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Sulfur

Application Notes

Sulfur • Non-Metals

Primary XPS region: S2p
Overlapping regions: Si2s plasmon, Se3p
Binding energies of common chemical states:

Chemical state Binding energy S2p3/2 / eV
Metal sulfide ~161.5
Thiol bound to gold, Au-S 162.5
Thiol, R-SH ~164
Na2(SO3)2 166.5
Metal sulfate ~169

Charge referenced to adventitious C1s peak at 284.8eV

Experimental Information

Interpretation of XPS Spectra

General comments

hexAbout This Element

Symbol: S
Date of Discovery: ancient
Name Origin: Sanskrit sulvari, Arabic sufra
Appearance: lemon yellow
Discoverer: unknown
Obtained From: pure form or as sulfide/sulfate minerals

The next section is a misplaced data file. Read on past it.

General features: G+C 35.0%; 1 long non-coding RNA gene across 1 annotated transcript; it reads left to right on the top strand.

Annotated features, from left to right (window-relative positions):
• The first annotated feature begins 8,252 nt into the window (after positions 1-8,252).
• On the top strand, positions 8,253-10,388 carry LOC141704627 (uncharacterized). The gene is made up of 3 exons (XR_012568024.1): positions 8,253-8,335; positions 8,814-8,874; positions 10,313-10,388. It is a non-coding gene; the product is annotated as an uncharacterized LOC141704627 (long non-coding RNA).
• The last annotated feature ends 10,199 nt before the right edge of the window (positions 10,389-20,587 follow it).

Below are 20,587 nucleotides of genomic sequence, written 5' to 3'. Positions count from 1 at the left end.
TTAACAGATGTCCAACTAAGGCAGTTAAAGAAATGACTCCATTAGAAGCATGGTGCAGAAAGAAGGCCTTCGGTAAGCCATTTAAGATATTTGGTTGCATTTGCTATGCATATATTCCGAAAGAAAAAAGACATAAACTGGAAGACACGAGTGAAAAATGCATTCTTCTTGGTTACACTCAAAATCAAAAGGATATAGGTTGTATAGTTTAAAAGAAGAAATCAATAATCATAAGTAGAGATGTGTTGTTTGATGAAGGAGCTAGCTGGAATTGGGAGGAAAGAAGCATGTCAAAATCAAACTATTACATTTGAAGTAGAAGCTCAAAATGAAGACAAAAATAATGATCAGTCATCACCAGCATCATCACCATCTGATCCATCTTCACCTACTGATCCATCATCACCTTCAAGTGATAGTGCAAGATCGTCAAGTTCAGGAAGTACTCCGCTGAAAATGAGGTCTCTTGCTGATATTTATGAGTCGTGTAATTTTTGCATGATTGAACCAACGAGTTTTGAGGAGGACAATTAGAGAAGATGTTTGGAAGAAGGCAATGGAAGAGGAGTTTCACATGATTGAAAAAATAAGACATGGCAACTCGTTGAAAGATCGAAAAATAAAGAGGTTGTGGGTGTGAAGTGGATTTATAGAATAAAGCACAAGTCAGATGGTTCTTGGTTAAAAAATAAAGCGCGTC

Melting Point: 115.21 K
Boiling Point: 444.6 K
Density[kg/m3]: (alpha)2.07
Molar Volume: 15.53 × 10-6 m3/mol
Protons/Electrons: 16
Neutrons: 16
Shell Structure: 2,8,6
Electron Configuration: [Ne]3s23p4
Oxidation State: -1,±2,4,6
Crystal Structure: Orthorhombic

As a minor component of fats, body fluids, and skeletal materials, this pale yellow element is essential to human life. Sulfur is found in meteorites, volcanoes, and hot springs. Even one of Jupiter’s moons owes it’s colors to various forms of sulfur. An important manufactured chemical, sulfuric acid, is produced using sulfur. Sulfuric acid is commonly known as battery acid. In high concentrations, hydrogen sulfide can cause death by means of respiratory paralysis, and sulfur dioxide is known to be one of the causes of acid rain and a dangerous component in air pollution.


Application Notes


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